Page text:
The Whiteness Of The Whale

There_She_Blows

I remember in a high school English class, we delved into Herman Melville’s 1851 classic sea adventure, Moby Dick. The teacher asked the obvious question for all students of this literary giant to ponder: What is the meaning of the whiteness of the whale?

Well, the immediate response is the reference to good versus evil. In westerns, the good guys always wore white hats and the bad guys wore black ones but I don’t think the basic premise was to assume that Moby Dick was a good whale as opposed to being a bad one.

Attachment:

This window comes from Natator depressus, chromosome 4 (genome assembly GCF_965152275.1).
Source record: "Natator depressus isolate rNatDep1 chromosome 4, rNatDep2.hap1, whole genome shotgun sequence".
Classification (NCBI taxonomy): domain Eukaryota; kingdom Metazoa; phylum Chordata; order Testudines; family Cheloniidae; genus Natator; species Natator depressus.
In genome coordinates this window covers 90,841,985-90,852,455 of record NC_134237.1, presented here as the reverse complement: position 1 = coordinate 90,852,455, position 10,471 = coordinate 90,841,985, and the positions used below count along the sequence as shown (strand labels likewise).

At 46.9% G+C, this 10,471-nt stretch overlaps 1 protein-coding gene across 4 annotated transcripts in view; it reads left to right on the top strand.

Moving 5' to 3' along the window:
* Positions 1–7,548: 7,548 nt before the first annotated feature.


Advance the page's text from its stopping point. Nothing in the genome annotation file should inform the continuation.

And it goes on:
He wasn’t considered Baby Beluga for goodness sake.

So hidden meanings and reasonings start bouncing around the classroom. Why was he white? Was he an albino? Was he viewed as a peculiar apparition to the soul?

How about this for an answer: Who cares what color he was? Why not ask about the brownness of the Pequod sailing vessel? Or the color of the ocean water? Why not wonder why they weren’t after a giant octopus instead of a whale?

Moby Dick was white because he lacked pigmentation. Period.

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